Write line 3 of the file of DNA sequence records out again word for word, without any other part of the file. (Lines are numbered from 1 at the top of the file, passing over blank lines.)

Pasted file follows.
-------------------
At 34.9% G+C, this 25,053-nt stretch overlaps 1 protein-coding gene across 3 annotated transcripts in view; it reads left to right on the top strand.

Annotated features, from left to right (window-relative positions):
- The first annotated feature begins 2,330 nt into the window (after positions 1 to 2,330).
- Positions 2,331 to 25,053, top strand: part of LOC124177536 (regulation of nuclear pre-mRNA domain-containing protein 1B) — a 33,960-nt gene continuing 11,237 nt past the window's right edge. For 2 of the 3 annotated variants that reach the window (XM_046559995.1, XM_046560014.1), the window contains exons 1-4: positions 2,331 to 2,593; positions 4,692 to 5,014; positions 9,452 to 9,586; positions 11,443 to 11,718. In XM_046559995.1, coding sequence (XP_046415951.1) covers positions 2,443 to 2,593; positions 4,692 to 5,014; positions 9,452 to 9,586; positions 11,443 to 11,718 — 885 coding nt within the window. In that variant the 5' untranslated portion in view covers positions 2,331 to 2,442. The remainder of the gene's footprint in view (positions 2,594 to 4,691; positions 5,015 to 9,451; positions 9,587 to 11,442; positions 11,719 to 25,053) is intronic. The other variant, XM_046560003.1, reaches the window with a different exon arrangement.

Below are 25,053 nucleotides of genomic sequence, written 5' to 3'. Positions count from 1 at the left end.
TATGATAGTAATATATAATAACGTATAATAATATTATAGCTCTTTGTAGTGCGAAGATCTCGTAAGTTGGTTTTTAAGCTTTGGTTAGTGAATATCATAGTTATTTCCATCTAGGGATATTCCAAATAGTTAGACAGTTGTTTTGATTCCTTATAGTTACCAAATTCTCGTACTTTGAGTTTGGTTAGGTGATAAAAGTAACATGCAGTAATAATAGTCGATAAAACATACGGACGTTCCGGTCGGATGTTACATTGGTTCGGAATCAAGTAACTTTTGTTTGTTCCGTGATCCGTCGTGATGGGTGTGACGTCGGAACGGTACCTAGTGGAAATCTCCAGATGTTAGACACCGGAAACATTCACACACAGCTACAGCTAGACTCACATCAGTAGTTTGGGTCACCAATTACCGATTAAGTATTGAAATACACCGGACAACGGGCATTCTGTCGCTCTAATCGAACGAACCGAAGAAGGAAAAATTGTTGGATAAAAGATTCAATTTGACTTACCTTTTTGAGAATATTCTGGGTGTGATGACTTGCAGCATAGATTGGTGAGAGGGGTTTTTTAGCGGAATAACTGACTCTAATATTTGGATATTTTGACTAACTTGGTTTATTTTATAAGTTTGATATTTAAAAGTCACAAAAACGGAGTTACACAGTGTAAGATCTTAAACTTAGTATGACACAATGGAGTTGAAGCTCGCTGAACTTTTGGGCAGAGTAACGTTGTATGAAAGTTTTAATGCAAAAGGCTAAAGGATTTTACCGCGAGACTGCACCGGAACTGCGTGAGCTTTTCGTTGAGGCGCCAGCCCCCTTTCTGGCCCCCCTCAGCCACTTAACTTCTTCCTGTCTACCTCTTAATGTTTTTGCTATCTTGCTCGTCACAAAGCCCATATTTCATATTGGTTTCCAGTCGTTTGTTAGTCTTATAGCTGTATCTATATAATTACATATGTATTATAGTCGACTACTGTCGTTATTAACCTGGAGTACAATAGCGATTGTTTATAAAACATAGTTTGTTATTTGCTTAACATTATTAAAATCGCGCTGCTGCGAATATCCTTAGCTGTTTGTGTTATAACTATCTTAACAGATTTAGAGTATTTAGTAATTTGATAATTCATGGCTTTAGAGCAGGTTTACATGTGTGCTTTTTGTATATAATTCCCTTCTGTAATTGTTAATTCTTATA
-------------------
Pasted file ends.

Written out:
- The first annotated feature begins 2,330 nt into the window (after positions 1 to 2,330).